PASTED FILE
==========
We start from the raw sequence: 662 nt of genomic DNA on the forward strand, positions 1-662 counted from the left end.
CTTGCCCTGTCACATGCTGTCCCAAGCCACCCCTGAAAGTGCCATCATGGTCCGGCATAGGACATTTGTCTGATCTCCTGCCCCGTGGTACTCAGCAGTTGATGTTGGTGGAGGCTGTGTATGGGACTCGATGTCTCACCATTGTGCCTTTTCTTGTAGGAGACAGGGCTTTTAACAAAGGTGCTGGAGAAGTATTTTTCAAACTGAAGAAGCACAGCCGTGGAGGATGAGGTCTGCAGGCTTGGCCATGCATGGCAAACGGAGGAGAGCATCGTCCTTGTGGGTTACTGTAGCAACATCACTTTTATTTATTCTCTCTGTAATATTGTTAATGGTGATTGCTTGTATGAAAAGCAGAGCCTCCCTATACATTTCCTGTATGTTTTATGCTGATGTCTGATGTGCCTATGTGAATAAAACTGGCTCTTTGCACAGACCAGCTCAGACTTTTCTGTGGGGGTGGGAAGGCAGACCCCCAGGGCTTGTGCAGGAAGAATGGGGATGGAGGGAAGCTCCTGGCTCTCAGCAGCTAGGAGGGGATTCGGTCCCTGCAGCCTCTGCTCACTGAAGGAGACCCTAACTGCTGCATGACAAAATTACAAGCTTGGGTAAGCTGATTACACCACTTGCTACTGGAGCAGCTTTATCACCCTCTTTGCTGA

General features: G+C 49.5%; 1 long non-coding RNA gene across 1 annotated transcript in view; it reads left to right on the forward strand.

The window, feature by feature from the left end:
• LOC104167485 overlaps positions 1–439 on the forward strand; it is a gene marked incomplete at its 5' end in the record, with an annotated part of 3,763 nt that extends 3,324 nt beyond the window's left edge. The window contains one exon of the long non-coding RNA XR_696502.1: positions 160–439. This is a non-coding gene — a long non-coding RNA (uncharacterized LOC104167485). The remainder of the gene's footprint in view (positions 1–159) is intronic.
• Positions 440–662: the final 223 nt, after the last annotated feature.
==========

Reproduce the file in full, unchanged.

We start from the raw sequence: 662 nt of genomic DNA on the forward strand, positions 1-662 counted from the left end.
CTTGCCCTGTCACATGCTGTCCCAAGCCACCCCTGAAAGTGCCATCATGGTCCGGCATAGGACATTTGTCTGATCTCCTGCCCCGTGGTACTCAGCAGTTGATGTTGGTGGAGGCTGTGTATGGGACTCGATGTCTCACCATTGTGCCTTTTCTTGTAGGAGACAGGGCTTTTAACAAAGGTGCTGGAGAAGTATTTTTCAAACTGAAGAAGCACAGCCGTGGAGGATGAGGTCTGCAGGCTTGGCCATGCATGGCAAACGGAGGAGAGCATCGTCCTTGTGGGTTACTGTAGCAACATCACTTTTATTTATTCTCTCTGTAATATTGTTAATGGTGATTGCTTGTATGAAAAGCAGAGCCTCCCTATACATTTCCTGTATGTTTTATGCTGATGTCTGATGTGCCTATGTGAATAAAACTGGCTCTTTGCACAGACCAGCTCAGACTTTTCTGTGGGGGTGGGAAGGCAGACCCCCAGGGCTTGTGCAGGAAGAATGGGGATGGAGGGAAGCTCCTGGCTCTCAGCAGCTAGGAGGGGATTCGGTCCCTGCAGCCTCTGCTCACTGAAGGAGACCCTAACTGCTGCATGACAAAATTACAAGCTTGGGTAAGCTGATTACACCACTTGCTACTGGAGCAGCTTTATCACCCTCTTTGCTGA

General features: G+C 49.5%; 1 long non-coding RNA gene across 1 annotated transcript in view; it reads left to right on the forward strand.

The window, feature by feature from the left end:
• LOC104167485 overlaps positions 1–439 on the forward strand; it is a gene marked incomplete at its 5' end in the record, with an annotated part of 3,763 nt that extends 3,324 nt beyond the window's left edge. The window contains one exon of the long non-coding RNA XR_696502.1: positions 160–439. This is a non-coding gene — a long non-coding RNA (uncharacterized LOC104167485). The remainder of the gene's footprint in view (positions 1–159) is intronic.
• Positions 440–662: the final 223 nt, after the last annotated feature.